My father's an accountant. Which means that, while he was never one for hard labor—its from him I get the credo "Why should I [insert home-repair task here] and fuck it up when I can pay someone to do it right?"—he still worked with his hands. He was a number-cruncher before people used computers to do everything, and all of his work involved a desktop Texas Instruments calculator and a mechanical pencil.
Every tax return, every ledger entry was done the old-fashioned way: with his fingers to the grindstone. And I remember, when I was growing up, looking at his hands as he would help me with my math homework. (I'm now jealous of his having a skill that could be readily employed to help a kid out; my skill set, honed by years of on-the-job journalism training, is blunt at best. I don't know, as Captain Kirk would say, why things work in a sentence. I just know that they do. When my kids come to me with their English homework, I'll be reduced to "This is the way it sounds the rightest. Don't ask questions. Go.")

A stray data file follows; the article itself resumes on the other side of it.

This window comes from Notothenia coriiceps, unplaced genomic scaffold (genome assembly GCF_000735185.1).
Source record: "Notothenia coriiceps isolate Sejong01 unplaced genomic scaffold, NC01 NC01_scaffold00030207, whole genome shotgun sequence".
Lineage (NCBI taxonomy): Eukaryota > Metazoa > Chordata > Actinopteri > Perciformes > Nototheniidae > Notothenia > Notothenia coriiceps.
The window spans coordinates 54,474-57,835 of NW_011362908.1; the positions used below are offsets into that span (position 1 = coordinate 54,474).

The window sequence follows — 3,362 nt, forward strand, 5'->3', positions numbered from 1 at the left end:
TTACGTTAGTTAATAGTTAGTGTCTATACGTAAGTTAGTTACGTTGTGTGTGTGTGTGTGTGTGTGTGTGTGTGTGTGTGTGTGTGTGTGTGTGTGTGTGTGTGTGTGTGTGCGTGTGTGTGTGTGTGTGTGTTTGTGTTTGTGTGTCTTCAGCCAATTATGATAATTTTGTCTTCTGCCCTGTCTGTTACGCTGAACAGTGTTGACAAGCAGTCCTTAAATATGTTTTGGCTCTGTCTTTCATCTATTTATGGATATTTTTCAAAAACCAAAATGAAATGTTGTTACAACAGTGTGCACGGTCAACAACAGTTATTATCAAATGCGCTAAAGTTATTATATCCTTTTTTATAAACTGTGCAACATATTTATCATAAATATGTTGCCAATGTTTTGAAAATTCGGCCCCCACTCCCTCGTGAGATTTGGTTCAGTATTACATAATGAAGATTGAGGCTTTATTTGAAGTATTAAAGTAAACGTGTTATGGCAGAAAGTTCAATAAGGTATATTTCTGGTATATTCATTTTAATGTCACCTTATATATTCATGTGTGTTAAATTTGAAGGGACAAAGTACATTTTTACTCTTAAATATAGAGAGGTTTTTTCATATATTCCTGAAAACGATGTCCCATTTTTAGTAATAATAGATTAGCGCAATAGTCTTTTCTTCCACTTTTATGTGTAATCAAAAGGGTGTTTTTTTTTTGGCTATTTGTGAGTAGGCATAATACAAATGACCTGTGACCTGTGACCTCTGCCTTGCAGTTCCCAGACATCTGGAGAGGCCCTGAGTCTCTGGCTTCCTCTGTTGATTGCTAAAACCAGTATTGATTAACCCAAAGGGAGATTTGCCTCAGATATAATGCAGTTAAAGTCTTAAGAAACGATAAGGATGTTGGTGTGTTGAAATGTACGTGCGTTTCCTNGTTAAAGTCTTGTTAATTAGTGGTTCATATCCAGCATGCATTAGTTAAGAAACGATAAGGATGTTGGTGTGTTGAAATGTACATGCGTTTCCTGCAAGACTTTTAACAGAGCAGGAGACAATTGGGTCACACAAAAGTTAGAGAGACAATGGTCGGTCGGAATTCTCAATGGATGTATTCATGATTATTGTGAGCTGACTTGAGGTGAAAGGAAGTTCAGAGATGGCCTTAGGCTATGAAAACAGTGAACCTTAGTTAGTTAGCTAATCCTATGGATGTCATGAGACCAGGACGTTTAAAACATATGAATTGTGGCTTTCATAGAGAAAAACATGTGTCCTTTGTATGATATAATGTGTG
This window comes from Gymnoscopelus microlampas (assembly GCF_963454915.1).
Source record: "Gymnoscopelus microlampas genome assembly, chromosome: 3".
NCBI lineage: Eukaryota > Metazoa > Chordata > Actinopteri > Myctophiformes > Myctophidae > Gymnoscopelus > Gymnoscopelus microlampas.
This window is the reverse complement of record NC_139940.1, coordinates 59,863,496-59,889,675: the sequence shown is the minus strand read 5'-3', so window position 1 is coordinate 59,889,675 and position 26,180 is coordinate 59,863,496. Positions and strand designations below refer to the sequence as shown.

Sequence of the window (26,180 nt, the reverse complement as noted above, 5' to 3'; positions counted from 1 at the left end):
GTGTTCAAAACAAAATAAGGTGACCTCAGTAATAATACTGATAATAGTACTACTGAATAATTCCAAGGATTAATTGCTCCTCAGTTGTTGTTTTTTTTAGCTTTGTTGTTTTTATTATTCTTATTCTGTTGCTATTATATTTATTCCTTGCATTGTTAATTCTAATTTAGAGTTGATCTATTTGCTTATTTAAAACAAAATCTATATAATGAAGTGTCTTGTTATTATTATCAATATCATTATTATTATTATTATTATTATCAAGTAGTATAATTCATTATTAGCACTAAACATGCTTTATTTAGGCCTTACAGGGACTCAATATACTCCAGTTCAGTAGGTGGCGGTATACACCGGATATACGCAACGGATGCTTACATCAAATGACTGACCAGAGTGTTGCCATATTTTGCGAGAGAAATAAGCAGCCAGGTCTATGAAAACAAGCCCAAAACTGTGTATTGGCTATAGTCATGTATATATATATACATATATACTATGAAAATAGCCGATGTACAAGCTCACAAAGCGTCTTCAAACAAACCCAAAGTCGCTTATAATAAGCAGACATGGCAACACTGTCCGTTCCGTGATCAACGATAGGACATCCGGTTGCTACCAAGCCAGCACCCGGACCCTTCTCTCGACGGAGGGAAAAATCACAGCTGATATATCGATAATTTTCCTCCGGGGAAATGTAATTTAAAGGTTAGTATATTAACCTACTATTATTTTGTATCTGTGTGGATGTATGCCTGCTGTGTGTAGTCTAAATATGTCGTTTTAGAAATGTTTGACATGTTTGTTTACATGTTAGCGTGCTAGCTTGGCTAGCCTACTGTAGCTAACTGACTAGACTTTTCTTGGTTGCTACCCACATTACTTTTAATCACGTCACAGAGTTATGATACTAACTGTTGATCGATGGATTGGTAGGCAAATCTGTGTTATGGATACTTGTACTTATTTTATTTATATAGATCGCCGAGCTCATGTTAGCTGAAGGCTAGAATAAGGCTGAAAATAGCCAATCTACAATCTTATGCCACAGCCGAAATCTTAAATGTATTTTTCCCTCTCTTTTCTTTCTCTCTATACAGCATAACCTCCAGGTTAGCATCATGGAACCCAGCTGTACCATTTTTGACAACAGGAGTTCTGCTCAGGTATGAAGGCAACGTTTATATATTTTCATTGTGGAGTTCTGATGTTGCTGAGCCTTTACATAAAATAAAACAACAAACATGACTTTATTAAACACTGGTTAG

Anyway, his hands were corded with veins, souvenirs of long hours of penmanship. That feeling you used to get in college, when you had to take a day's worth of notes at lectures? Times a hundred. I used to wonder if my hands would ever look like that. Like they'd earned it.
I was in the backyard over the weekend, inflating a big rubber pool for the knuckleheads, er, my kids. My lovable, knuckleheaded kids. (Of course, I was using an electric pump: see credo, above.) But this thing took forever: big pool, pussy pump. And I had to hold the pump nozzle into the little air nipple thingie for about an hour, during which time I notice that my own hands had developed those same crazy veins.
They say that, in time, we become our parents. It's true. What they don't tell you is that it sneaks up on you.